Fremont, CA based Salutron may not be a name on your list of fitness wearables you’re considering this summer, but it recently released the LifeTrak Zone C410, a very capable fitness tracking watch that it hopes can contend with the big boys of fitness wearables. The Zone C410 has the step tracking functionality of all the other wearables, but as Salutron has its roots as a pioneer in on-demand ECG heart rate monitoring, it prides itself in having advanced heart rate monitoring technology.
We’ve spent the last couple months with the Zone C410 on our wrist to judge whether Salutron might be the “Cinderella” of fitness wearable companies this year. Here are our thoughts for your consideration!
Design and Hardware
We’ll be honest: the Zone C410 won’t win any awards in the looks category. Consisting of a low-resolution LCD display encased by plain black plastic and a black and blue resin band, it reminds us somewhat of the Casio and Timex sport watches that we used to wear back in the day. It’s not ugly either, but it’s not something you’d want to wear to black tie parties. However, it’s significantly narrower, thinner, and lighter than the Basis band that we reviewed last month, which means less bulk on your wrist that you have to carry around.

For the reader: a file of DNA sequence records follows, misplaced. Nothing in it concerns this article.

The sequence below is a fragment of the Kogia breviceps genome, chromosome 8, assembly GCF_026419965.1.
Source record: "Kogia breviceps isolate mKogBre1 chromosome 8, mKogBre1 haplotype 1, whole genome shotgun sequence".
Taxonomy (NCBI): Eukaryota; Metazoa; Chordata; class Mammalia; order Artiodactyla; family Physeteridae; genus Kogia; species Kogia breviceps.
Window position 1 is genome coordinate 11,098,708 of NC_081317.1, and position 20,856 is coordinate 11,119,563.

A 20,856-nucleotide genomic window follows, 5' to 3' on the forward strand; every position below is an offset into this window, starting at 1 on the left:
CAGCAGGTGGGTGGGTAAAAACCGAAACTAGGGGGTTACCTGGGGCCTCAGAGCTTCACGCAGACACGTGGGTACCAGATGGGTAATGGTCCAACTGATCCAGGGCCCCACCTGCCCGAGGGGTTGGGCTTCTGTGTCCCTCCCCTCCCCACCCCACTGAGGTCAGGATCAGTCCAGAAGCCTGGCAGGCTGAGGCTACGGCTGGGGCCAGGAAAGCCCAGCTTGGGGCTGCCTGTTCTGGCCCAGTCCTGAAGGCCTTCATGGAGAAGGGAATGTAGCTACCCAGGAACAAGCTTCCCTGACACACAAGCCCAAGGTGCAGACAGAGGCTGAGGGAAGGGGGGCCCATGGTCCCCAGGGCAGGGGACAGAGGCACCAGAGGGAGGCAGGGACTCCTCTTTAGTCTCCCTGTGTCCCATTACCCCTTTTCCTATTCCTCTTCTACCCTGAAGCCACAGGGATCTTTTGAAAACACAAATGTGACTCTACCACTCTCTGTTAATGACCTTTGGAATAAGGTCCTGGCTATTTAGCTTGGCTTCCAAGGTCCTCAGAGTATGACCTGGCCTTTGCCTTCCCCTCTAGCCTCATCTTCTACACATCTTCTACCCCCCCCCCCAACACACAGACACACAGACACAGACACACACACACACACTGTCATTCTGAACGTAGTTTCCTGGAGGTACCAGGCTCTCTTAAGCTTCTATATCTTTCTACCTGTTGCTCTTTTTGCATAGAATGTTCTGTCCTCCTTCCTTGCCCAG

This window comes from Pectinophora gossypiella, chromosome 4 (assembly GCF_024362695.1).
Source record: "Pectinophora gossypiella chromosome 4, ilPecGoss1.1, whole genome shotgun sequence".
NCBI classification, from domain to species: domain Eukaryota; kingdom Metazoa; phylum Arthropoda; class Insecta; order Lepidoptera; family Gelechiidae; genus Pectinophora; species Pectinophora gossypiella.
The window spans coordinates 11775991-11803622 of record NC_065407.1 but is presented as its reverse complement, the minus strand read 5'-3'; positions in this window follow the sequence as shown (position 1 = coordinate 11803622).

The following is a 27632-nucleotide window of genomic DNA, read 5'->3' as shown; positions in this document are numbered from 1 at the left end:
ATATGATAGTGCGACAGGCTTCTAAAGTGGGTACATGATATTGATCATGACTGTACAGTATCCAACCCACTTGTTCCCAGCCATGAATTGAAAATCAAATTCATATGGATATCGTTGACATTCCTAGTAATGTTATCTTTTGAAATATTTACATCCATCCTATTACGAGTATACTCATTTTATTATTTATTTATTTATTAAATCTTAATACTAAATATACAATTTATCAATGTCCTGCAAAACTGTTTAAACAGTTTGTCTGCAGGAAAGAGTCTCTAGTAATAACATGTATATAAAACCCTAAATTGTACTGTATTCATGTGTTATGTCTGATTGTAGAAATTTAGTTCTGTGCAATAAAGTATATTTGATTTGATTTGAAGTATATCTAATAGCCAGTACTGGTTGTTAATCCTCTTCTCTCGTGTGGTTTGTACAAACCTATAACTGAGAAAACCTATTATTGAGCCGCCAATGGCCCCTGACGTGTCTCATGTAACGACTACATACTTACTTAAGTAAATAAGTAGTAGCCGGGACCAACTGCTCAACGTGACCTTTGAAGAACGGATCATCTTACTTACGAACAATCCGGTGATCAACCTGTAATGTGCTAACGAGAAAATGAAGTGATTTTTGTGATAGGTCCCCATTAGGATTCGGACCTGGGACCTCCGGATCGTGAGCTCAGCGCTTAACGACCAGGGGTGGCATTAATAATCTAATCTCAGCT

The band, which utilizes what Salutron calls a “SureSnap” mechanism, is similar to most of the other wrist-worn wearables out there in that it’s a little tricky to put on at first. Moreover, the holes that the pin part of the band goes into are also part of the band’s design, which made our wrist sometimes look like Swiss cheese after a day of heavy use. On the plus side, the bands are very easy to switch if blue isn’t your color.
The display, as we mentioned, is a low-resolution LCD, but can display quite a bit of information, including crude bar graphs to show trends. The display is backlit, but you have to press one of the buttons to activate it; no wrist-shaking for this wearable.
Finally, powering this wearable tracker is a simple coin battery that is stated to keep the C410 running for a year. We of course couldn’t verify this claim, but simply not having to plug another device in to charge is a huge plus in our book!
Since we mentioned that Salutron is known for its heart rate monitoring technology, we’ll start by saying it outperforms the Basis band. While Basis has said that its heart rate monitoring feature didn’t work during exercise, we constantly checked our heart rate on the C410 while running and found it to be within 5 bpm of our chest strap measurements. This was greatly beneficial in helping us determine whether to pick up the pace or stop for a breather. Our only wish was that the C410 could constantly monitor the heart rate, or at least that we wouldn’t have to press and hold a button to start it.
Step counting is pretty much what we’ve learned to expect with all digital pedometers – your mileage may vary (literally). While it would be nice to determine an accurate number of steps we take each day, we’ve concluded that it’s probably most helpful to use this number more as a baseline for establishing your goals and comparing your performance day to day.